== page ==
Having a supportive working environment is good for everybody. In the UK, we spend an average of 1,877 hours a year at work – that’s over a quarter of your waking hours! Feeling like you can rely on your colleagues makes a huge difference to your experience at work and can have an impact on your physical and mental wellbeing as well as your performance and that of your team.
The benefits of a supportive work culture
You have a deadline looming and you’re running behind, you can feel your stress levels rising sharply. In one scenario, you and your colleagues only ever focus on your own work and don’t get involved with each other or even talk much. In the other scenario, you regularly check in with each other and offer support when it’s needed – whether it’s simply a listening ear, or a spare hour to help.
Feeling supported at work is good for your psychological wellbeing. Humans are social creatures who need healthy human connection to thrive. Without this connection, we’re much more likely to suffer from depression and poor mental health, as well as unhealthy levels of stress which can affect physical health and productivity.
Conversely, having supportive relationships helps us feel secure and can reduce those feelings of stress. Also, helping and supporting others can have a positive effect on mental wellbeing, so actively playing a part in supporting your colleagues can give you both a boost.
How to be a supportive colleague
Be a cheerleader
Pom-poms aside, celebrating your colleagues’ achievements is a great way to show your support. It’s likely to give them a confidence boost too, and demonstrates that you care about them enough to notice their hard work.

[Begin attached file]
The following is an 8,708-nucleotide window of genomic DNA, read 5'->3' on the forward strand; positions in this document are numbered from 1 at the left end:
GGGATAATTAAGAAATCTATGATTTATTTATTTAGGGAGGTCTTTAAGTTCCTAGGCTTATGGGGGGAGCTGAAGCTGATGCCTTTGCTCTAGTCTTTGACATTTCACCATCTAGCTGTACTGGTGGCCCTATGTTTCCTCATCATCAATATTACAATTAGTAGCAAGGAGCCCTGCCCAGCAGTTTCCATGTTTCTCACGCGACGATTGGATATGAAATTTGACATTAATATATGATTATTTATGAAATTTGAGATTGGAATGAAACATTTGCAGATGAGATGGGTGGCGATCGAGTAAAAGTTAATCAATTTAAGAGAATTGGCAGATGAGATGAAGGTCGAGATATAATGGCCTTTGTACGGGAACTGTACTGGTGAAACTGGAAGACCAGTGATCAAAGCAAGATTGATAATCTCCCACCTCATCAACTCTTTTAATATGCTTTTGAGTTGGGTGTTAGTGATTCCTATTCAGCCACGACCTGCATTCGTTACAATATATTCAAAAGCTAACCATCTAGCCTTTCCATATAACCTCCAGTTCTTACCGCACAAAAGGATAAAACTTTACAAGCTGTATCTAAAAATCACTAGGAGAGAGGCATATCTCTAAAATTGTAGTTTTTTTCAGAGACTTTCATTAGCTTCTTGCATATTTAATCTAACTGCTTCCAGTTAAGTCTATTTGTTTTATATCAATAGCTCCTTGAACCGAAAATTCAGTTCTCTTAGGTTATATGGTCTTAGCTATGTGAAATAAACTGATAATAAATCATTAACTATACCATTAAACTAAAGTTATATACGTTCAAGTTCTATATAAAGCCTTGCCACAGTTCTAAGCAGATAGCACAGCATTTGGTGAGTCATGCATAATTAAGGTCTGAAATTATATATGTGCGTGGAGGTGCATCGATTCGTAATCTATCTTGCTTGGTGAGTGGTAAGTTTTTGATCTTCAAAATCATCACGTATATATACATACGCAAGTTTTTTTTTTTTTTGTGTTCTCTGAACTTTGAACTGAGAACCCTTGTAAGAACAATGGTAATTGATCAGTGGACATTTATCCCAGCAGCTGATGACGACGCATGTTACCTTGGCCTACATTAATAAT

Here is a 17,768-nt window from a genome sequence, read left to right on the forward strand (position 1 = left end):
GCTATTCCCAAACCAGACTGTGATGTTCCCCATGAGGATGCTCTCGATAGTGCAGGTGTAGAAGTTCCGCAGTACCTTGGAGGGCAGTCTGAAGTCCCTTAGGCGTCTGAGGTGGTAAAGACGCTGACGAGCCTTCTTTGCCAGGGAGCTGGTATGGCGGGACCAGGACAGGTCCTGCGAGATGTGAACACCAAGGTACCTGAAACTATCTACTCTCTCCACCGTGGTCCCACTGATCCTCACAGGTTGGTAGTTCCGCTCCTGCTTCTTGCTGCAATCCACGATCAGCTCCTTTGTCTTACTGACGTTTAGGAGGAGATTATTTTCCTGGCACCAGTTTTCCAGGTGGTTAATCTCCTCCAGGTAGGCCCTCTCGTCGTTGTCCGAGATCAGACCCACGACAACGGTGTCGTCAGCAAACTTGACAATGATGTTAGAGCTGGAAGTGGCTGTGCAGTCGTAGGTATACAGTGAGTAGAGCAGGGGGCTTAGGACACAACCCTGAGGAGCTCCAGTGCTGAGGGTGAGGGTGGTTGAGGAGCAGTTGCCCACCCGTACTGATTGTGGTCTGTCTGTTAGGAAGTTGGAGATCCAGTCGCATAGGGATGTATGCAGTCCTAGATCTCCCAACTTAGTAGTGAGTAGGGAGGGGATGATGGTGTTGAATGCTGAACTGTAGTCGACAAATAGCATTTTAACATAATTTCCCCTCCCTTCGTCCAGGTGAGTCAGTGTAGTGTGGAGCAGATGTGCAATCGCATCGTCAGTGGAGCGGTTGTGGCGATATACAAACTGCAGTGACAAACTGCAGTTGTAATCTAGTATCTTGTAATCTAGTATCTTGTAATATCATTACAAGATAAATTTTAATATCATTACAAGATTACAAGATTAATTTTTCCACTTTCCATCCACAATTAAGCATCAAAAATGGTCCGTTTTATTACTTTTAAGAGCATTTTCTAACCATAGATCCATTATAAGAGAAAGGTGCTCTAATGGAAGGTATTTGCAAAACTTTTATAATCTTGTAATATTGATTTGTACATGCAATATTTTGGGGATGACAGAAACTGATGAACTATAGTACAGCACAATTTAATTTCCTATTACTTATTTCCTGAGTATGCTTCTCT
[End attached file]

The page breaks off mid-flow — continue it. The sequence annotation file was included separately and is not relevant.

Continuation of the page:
Check in regularly
To build healthy connections, you need to connect in the first place. Check in with your colleagues regularly by whatever means is most appropriate – face to face, by instant messenger, by phone or video call. Just a friendly ‘how are you’ is often enough to get the conversation going and it’s this small talk that’s so important for strengthening relationships.
Learn to listen to problems instead of fixing them
You don’t have to fix everyone’s problems to be a supportive colleague. Most of the time, listening is and should be enough. Taking the time to listen to your colleagues lets them know that you value what they have to say and, importantly, gives them the space to come up with their own solutions and conclusions.
Trust is important in creating healthy and supportive relationships. Of course, honesty sometimes means disagreeing with someone or giving critical feedback. Even this, though, is important, and as long as it is done in a compassionate way, can actually strengthen bonds. When colleagues know that the feedback they get will be honest, regardless of whether it is good or not, it removes the worry that people are thinking something other than what they say.
Offer your experience
We all have experience to offer, and helping others can give you a boost as well as the person you’re helping. Offering your time and expertise, even if it’s something small, shows your colleagues that you care about their success and are willing to put yourself out to help them. It will also encourage them to help you in return when an opportunity arises.
Everybody is different and it’s important to recognise where your colleagues boundaries are. Some teams are so close they meet up at the weekends, whilst other people prefer to keep work and home more separate. There’s no right answer, and everyone has different reasons for their own stance. Avoid making assumptions – just because one member of the team doesn’t enjoy socialising, for example, doesn’t mean they don’t value your relationship with them at work.
Being a supportive colleague can lead to positive outcomes for you and your colleagues in the long run. You can lead the way in creating a supportive workplace culture by demonstrating what it means to be a supportive colleague and inspiring others to do the same.
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